IN the news today, Brexit. Oh, there’s no need to make that face, as we’ll not be shaking off that pestilence for a while yet.
Mrs Maybe is heading to Africa to drum up post-Brexit business. As she put on her safari suit, and took her pained smile out of the freezer, where she is rumoured to keep it between public appearances, she said a no-deal Brexit “wouldn’t be the end of the world”.
And she said this while going to the ends of the world to patch up the Brexit holes in the British economy. Of course, Africa isn’t the end of the world if you live there: Britain is.
In readiness for another trip to faraway places to atone for breaking with that near trading place called Europe, Mrs Maybe issued one of those zinging statements that so often put us all at ease.
What she said, or possibly mumbled between gritted teeth, was that the government was “putting in place the preparation such that if we are in that situation, we can make a success of it, just as we can make a success of a good deal”.
Words to make you worry that the art of oratory should be reported missing to the police.
For some reason, her leaden prose summoned the black spot. This, you will recall, is the pirate curse; or perhaps you will recall it after a quick Google, as I did.
Robert Louis Stevenson created the black spot in his novel Treasure Island as an indicator of guilt in an accused pirate. This marker consisted of a circular piece of card or paper, blackened on one side, with the other side containing a message. The message wasn’t usually good news and could lead to a pirate being deposed or killed.
If you see Theresa May glancing at her hand while she is on her African shopping trip, she’ll be checking for that pirate curse, as placed there by her feuding ‘friends’ in the Tory party. So far, it must be said, all that’s been written on the reverse is one word: “Brexit.” But that’s a mighty curse for the prime minister and the rest of us.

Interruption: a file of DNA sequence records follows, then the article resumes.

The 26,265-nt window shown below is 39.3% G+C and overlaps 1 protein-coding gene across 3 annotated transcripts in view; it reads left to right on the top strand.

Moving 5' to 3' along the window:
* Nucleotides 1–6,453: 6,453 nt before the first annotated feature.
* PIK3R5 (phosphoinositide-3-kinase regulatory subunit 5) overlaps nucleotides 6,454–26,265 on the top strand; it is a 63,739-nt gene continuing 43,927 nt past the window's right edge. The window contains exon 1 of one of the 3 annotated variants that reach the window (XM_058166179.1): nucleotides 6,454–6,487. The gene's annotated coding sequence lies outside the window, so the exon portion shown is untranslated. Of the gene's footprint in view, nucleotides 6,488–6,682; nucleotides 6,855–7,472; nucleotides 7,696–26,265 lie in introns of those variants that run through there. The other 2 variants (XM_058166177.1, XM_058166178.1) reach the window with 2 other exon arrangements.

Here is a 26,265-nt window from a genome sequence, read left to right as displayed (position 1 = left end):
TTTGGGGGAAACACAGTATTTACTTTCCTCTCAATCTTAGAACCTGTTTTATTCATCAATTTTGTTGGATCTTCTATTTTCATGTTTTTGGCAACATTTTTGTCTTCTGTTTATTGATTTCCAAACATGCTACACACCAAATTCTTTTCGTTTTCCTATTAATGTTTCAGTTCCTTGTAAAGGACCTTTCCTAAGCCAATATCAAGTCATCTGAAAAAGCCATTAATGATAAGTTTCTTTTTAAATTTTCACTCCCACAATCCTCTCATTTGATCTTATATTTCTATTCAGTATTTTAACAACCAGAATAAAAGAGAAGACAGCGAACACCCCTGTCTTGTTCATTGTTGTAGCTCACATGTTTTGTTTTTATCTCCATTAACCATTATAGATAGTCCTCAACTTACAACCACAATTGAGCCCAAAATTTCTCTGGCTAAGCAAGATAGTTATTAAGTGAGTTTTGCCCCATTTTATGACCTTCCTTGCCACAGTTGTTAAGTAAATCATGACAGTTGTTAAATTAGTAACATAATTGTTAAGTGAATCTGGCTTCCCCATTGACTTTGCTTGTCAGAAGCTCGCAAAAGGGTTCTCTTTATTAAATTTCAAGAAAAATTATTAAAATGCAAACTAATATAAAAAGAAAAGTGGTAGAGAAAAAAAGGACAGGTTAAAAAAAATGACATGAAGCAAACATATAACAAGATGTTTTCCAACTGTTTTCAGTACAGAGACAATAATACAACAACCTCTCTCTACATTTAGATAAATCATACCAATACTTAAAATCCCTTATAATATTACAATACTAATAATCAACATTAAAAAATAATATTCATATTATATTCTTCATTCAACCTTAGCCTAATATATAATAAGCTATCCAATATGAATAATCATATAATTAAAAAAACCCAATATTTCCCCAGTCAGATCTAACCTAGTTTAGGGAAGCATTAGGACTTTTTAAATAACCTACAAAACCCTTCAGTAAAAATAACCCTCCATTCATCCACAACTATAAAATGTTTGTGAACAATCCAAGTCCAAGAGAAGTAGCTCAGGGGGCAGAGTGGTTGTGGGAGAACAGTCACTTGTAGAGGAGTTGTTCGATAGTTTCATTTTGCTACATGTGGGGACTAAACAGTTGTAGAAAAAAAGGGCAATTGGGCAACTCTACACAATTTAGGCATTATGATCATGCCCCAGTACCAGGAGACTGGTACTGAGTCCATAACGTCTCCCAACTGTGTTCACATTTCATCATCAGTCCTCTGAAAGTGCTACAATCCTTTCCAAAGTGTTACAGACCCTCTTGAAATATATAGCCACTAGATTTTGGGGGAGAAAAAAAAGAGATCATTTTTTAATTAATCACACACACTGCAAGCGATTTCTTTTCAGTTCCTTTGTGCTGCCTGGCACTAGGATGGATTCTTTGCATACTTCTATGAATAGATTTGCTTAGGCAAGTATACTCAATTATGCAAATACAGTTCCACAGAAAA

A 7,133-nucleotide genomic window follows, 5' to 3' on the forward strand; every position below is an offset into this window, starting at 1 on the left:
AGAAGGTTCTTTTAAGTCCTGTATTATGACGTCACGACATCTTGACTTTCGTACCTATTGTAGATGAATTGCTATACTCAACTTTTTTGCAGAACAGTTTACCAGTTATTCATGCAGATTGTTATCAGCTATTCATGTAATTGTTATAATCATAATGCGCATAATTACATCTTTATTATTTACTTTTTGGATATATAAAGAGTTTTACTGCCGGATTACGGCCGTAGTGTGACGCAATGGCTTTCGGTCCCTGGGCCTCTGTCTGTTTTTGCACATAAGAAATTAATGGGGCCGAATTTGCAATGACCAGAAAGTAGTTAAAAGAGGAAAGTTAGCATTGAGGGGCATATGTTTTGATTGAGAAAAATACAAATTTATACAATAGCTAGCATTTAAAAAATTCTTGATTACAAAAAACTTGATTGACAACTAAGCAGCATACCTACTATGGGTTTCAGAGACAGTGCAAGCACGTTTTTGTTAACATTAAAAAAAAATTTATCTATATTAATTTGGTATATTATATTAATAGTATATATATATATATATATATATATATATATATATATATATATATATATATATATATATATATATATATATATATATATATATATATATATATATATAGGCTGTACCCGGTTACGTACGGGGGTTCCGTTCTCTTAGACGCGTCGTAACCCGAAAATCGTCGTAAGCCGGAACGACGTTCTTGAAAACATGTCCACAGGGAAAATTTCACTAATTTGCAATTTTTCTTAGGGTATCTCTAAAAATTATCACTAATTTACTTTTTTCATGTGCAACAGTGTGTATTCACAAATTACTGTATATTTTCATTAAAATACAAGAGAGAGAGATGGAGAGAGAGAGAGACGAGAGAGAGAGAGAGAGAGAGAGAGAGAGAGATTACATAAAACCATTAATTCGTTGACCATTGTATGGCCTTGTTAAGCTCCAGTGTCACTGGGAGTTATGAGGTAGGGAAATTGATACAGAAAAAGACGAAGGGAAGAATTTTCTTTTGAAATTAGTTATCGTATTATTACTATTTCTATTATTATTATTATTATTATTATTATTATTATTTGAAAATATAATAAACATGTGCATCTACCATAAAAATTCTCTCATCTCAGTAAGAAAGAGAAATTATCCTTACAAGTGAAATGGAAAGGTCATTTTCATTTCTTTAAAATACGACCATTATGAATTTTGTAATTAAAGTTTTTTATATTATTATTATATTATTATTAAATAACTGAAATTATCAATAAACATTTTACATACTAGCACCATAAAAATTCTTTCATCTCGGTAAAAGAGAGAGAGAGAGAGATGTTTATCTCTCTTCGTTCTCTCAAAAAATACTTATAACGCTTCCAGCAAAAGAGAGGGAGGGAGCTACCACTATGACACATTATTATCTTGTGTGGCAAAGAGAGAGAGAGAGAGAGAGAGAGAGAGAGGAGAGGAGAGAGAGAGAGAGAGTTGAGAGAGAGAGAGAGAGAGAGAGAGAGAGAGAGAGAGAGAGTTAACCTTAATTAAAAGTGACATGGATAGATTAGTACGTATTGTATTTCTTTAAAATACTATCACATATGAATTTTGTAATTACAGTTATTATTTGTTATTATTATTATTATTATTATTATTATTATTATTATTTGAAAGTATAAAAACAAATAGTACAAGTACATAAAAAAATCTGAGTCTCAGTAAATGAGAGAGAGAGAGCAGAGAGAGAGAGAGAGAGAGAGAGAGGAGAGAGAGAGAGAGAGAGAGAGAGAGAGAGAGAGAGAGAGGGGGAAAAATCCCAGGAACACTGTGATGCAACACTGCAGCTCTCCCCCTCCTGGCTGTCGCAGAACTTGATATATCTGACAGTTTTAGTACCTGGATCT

While Mrs Maybe is meeting officials in Keyna, South Africa and Nigeria, back home the pirates in all parties will be preparing for six months of full-on political drama.
Never a bad thing to get out of the house and have a break, especially when the place is in such a mess.
But it is easy to detect a sense of desperation in Mrs Maybe’s trips abroad. For if we hadn’t got ourselves into this anti-Europe tangle, there would be no need for all the desperate glad-handing in far-flung places.
The Brexit buccaneers such as Jacob Rees-Moog (sorry, but that’s his name now: see Sunday’s blog) seem to be harking back to the days of Empire, when we ‘owned’ large parts of the world and took along the pink paint to prove squatters’ rights.
The whole Brexit vision thing is simply looking back to a dusted-off so-called golden past to reimagine a possibly bleak future.
Mrs Maybe’s own chancellor said last week that a no-deal Brexit would cost £80 billion in extra borrowing and inhibit long-term economic growth. But she’s having none of that and has another zippy line up her sleeve – “What we are doing is just sitting down, getting on with the work.”
Meanwhile, on No Treasure Island, the bickering continues about whose fault all this might be. David Cameron’s, of course, although that’s an old story now.